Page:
Furman Bisher: Atlanta sportswriter, legend

Award winning AJC sports writer Furman Bisher sat for this photo in his basement full of memorabilia on Oct. 9, 2009, in Fayetteville, Ga.

Credit: Jason Getz

Credit: Jason Getz

Award winning AJC sports writer Furman Bisher sat for this photo in his basement full of memorabilia on Oct. 9, 2009, in Fayetteville, Ga.

Prolific author of newspaper columns that provided a mural of post-World War II sports in Atlanta, the South and nationwide, Furman Bisher had the final word on innumerable topics. Now the enduring journalist, who spent the bulk of his career with The Atlanta Journal-Constitution, has typed his final words.

An outgoing nature enabled Bisher to connect with athletic icons, some of them suspicious of most media, and he scored interviews by dint of personality and persistence. Among his conquests were temperamental baseball luminaries such as Ted Williams, who turned the tables on Bisher by interviewing him, and Ty Cobb, whose investment advice jump-started Bisher’s stock portfolio. An overlapping love of golf brought friendships with Bobby Jones, singer Bing Crosby and every stripe of player in between.

Moreover, as Atlanta emerged from a small Southern city to a major league metropolis, Bisher provided a daily narration of the seismic change from his perch in the sports pages.

Bisher, 93, died Sunday evening after suffering a heart attack at his Fayetteville home. A funeral service will be held at 1 p.m. Saturday at Northwest Presbyterian Church in Atlanta. Private graveside services are planned. In lieu of flowers, the family requests donations be sent to Paul Anderson Youth Home, 1603 McIntosh St., Vidalia, Ga., 30474, or Eagle Ranch, 5500 Union Church Rd., Flowery Branch, Ga., 30542.

Bisher left behind a dazzling body of work that spanned two-thirds of a century. The ink-stained note-taker from Denton, N.C., chronicled, lauded and skewered the men and women of sport in more than 15,000 columns. An energetic workhorse, he squeezed in some 1,500 freelance articles, mostly for magazines, and nine books while finding time to rear three sons as a single parent. Bisher whizzed past normal retirement age without taking a breath and did not substantially reduce his output until deep into his 80s.

“Furman has a lot to do with the way Atlanta’s [sports scene] looks today,” former Atlanta Journal-Constitution editor Jim Minter said. “He was the only national sports figure here.”

He caught the University of Georgia's football team succumbing to Georgia Tech 7-0 in 1950, then took in every rematch for decades, capped by UGA’s 31-17 triumph in 2007.

He observed, as a rookie writer at Augusta National, the household name Jimmy Demaret don his third green jacket at the Masters in 1950, then witnessed an anonymous Charl Swartzel slip on his first in 2011, never missing the hallowed tournament for 62 years.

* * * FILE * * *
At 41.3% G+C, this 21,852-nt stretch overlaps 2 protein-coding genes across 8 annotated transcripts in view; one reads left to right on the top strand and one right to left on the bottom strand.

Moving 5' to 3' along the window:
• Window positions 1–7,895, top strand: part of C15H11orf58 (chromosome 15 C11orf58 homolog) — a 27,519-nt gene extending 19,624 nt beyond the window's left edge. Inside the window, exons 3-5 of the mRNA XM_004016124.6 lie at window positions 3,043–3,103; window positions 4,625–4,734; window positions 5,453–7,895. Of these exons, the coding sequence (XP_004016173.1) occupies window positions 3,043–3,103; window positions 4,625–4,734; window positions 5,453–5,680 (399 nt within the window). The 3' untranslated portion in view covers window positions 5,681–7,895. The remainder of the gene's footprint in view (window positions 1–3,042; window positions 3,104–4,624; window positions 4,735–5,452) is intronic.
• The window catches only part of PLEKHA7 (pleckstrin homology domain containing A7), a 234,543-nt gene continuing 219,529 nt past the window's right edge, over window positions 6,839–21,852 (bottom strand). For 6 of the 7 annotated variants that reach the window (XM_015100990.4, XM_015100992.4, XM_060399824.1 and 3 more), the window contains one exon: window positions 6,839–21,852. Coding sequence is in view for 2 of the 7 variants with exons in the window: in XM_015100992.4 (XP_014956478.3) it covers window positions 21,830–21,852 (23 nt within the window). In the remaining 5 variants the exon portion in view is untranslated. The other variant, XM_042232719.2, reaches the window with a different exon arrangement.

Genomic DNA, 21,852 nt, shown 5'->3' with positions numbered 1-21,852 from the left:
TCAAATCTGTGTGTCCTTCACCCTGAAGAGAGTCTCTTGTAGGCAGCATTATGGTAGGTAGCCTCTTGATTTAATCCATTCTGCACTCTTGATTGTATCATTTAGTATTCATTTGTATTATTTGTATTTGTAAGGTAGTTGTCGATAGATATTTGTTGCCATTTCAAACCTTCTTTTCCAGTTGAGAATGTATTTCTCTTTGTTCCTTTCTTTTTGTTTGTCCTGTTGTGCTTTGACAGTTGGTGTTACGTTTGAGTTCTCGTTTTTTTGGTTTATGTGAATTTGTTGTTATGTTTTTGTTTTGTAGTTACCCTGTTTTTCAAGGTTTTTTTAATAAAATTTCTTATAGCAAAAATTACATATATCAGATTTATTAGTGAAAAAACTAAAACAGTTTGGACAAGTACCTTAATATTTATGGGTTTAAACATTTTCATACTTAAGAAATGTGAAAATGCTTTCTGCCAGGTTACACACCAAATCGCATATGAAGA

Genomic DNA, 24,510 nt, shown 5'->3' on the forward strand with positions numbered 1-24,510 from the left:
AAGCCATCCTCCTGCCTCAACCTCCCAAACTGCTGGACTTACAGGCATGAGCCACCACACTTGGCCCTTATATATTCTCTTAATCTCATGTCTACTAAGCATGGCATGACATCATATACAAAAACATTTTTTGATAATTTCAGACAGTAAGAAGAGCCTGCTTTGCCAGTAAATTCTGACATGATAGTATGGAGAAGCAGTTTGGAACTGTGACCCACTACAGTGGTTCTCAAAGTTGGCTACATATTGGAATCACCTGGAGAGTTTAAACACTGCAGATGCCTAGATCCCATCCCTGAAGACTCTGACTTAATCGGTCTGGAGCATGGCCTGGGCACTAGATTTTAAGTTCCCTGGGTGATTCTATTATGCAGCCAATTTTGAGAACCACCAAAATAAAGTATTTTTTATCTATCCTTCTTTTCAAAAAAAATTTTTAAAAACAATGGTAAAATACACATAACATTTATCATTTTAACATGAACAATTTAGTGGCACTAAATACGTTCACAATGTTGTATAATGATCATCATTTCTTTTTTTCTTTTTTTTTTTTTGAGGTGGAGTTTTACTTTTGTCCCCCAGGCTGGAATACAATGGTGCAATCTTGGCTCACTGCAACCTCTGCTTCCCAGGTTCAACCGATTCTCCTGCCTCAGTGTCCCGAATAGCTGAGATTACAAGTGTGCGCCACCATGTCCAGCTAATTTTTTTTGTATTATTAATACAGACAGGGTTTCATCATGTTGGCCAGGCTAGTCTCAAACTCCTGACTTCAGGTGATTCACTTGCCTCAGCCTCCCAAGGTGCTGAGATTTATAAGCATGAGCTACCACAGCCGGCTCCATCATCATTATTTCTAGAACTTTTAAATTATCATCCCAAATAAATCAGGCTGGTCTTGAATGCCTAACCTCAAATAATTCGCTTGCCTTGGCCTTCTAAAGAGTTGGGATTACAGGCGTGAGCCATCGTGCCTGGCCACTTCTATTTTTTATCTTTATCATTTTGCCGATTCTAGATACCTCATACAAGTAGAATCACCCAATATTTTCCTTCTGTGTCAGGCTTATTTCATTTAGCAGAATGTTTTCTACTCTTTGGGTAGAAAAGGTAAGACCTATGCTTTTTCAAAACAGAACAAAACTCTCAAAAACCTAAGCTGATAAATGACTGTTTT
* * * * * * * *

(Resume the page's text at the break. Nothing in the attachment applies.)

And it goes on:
He peered down from the Atlanta-Fulton County Stadium press box in 1966 at the Braves’ introductory game here, having been largely responsible for hatching plans for the ballpark that lured the team from Milwaukee. He was the hands-on historian of Hank Aaron’s home-run record chase and of the modern Braves’ World Series pursuits, most of them futile.

He scrutinized every Super Bowl through the turn of the century, save the first. (His own editors, like many others, deemed the now-grandest game a blip on the sports calendar.) He witnessed Count Turf win the world’s most renowned horse race, the Kentucky Derby, in 1951 and later chronicled Smarty Jones' victory in 2005. In between, he covered every cavalry charge down the stretch at Churchill Downs.

He coughed up dust at the first NASCAR race on a dirt track in Charlotte in 1949, then watched as the regional sport born of moonshiners become the national darling of corporate America, doing the annual spring-fall races at Atlanta Motor Speedway.

Jack Dempsey swinging at his last opponent. Bill Tilden playing tennis. Gen. Bob Neyland coaching football. Cy Young pitching at age 67 on a barnstorming tour. Bisher saw all those early 20th-century sports legends at their task and one other notable in repose. Babe Ruth, the most famed in that era sprinkled with larger-than-life celebs, was laid out in a casket when Bisher first set eyes on him.

Bisher himself turned pro in 1938, before color photos could be transmitted for newspaper use, when liquor and cigarette ads dominated its pages and the newsstand price was two or three cents. He strung together sentences with remarkable creativity and verve, peppering them with pet phrases such as “ye gods” and “egad,” engendering envy from writers of wider fame.